Fiscal reform key to boost growth in the Caribbean and Latin America
NASSAU - Weak global growth, a fading demographic boom, lower commodity prices and deteriorating fiscal positions are underscoring the urgent need for major reformulations in fiscal policies of Latin America and the Caribbean, according to the Inter-American Development Bank’s annual macroeconomic report released in Nassau, Bahamas, on Sunday.
Most countries need to trim fiscal spending. However, the report argues against cutting capital investments but rather undertake more fundamental reforms.
“Fiscal adjustments are never easy,” said IDB vice president Santiago Levy. “Many countries are in the difficult position of having to act now or face more painful adjustments later on. The good news is that there is room to increase spending efficiency and rebalance fiscal policy to improve growth and protect the many social gains that have been achieved over the past decade.”
Titled Time to Act: Latin America and the Caribbean Facing Strong Challenges, the report notes that commodity prices have returned to their levels of the 1990s and are unlikely to bounce back anytime soon.
Low growth is new normal
The region will experience flat to slightly negative growth in 2016. However, IDB chief economist Jose Juan Ruiz notes that “the reality is heterogeneous. While the region as a whole faces negative growth this year, almost a quarter of the IDB’s 26 borrowing countries are registering growth of 3.5 percent or higher.”
Besides lower commodity prices, Latin America and the Caribbean region faces a demographic shock, too. An ageing population and other demographic trends mean that in 2011-2020 the increase in the employment share may only contribute 0.6% to growth rather than 2% in the 2000s – a potential loss of 1.4 percent.
The upshot is that in the post-commodity boom period of 2014-2020, average annual growth is expected to be 1.7 percent, far below the 4 percent registered during the exceptional commodity boom of 2003-2013.
“Most forecasts predict only moderate increases for commodity prices” said Andrew Powell, IDB’s Principal Economic Advisor and the lead author of the report, “but we should note that commodity prices are virtually impossible to predict. Countries need to find better ways to manage commodity price uncertainty”.
There are additional downside risks. According to IDB calculations, for every one percent in slower growth in China reduces growth in Latin America and the Caribbean by 0.6 percent. Every one percent reduction in the growth of the US economy trims additional 1.5 percent off growth in Latin America and the Caribbean. “Adding China and the US shocks together will delay the region’s recovery by one year,” said Ruiz.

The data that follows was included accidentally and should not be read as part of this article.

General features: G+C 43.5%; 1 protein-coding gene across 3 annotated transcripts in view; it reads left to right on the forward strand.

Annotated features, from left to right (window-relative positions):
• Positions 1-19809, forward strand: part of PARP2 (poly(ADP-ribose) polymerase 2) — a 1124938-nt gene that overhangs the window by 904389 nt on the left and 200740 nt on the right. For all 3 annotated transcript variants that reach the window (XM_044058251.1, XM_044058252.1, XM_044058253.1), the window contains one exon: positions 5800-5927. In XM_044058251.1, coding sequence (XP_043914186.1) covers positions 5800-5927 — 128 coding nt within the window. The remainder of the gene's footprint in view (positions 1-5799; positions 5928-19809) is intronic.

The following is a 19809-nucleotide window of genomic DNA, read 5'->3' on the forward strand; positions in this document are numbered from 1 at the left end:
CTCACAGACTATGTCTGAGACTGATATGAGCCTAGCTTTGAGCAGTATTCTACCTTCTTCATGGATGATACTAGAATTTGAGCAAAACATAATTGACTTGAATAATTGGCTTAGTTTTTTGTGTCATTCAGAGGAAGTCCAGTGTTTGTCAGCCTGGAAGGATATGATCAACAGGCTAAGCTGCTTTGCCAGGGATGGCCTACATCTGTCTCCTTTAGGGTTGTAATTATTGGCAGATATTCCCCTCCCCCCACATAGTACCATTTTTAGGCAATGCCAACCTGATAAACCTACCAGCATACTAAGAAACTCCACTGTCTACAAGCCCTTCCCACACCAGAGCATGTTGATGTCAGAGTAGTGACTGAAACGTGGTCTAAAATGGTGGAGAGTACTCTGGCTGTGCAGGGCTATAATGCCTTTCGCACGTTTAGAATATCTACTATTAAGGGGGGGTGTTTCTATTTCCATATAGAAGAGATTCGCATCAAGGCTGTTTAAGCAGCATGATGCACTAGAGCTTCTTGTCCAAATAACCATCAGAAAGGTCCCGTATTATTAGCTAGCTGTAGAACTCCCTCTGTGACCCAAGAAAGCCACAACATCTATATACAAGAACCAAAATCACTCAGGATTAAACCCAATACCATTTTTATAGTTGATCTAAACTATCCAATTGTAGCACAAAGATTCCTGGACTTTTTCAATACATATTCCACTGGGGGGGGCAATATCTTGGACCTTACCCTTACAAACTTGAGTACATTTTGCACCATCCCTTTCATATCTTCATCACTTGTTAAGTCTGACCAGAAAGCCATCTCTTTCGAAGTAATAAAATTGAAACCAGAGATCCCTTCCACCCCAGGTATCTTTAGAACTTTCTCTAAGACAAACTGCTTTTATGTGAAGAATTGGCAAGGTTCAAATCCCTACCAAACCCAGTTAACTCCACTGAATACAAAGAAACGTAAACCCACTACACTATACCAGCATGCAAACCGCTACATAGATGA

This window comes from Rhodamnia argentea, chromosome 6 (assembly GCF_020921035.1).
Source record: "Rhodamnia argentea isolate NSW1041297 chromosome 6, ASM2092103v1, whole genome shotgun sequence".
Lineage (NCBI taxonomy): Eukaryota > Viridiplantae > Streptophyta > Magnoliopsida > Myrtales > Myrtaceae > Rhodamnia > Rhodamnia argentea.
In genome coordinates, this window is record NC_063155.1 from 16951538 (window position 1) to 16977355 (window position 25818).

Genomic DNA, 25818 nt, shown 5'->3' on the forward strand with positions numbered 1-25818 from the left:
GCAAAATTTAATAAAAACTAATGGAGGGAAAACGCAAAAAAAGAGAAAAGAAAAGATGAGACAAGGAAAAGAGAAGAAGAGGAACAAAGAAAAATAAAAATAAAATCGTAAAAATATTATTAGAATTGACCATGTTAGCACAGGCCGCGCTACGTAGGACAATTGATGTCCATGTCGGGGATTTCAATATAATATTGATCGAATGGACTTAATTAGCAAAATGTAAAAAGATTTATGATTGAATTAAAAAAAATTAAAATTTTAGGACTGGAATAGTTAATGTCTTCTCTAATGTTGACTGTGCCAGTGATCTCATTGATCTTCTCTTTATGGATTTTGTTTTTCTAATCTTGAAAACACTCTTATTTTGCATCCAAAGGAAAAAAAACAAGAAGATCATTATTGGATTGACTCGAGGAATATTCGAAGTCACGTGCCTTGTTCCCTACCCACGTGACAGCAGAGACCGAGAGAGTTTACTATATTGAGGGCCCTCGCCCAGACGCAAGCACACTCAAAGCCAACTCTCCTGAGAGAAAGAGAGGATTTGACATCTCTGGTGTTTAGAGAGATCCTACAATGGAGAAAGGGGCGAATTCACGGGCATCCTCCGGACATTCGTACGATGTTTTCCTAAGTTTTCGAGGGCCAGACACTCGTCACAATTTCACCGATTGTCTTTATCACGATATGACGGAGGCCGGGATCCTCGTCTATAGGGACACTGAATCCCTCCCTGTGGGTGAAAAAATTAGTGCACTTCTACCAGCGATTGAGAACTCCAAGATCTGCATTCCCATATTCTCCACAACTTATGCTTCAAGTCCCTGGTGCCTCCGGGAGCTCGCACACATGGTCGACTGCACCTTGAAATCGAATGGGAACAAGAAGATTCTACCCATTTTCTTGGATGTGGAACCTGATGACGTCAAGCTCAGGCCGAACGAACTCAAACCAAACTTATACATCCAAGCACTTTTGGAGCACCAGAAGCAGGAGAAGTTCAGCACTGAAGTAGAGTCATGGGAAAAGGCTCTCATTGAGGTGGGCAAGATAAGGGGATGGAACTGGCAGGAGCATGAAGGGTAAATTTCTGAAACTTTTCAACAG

Some countries saved and can now smooth the transition to lower-commodity prices. However, several countries increased fiscal spending in response to the 2009 recession and then failed to reverse the increases as the recession receded.
Central America and the Caribbean countries are benefitting from lower oil prices and the US economic recovery but several countries still require fiscal adjustment to keep debt from rising.
The report analyzes announced fiscal budgets of 15 countries. Revenue is expected to increase 1.1 percent while cuts amounted to 1.7 percent, of which one percentage point comes from reductions in capital expenditures, which will impact future growth.
There is an opportunity to rebalance spending in favour of public investment such as maintenance and infrastructure repair programs. Developing nations should invest at least 5 percent of GDP in infrastructure to boost growth. Over 2008-2013, the average for 16 countries in the region is 3.7 percent of GDP.
Better infrastructure will also help improve the region’s export performance, something that can be further helped by deepening regional integration to increase scale and allow firms to compete in global markets.
The report details fiscal reforms in four countries – Jamaica, Honduras, Mexico and Chile – that promote sustainability over the longer term.
The report also recommends trimming current spending by better targeting subsidies on gasoline, electricity and public transportation, which tend to leak to higher-income households. Targeting in conditional cash transfer programs can also be improved. Low international oil prices are an opportunity to levy more taxes on gasoline.
There is also considerable space to improve efficiency, particularly in education and health, which tend to account for a large proportion of expenditure. The IDB will issue a flagship report in June on the importance of savings to boost future growth.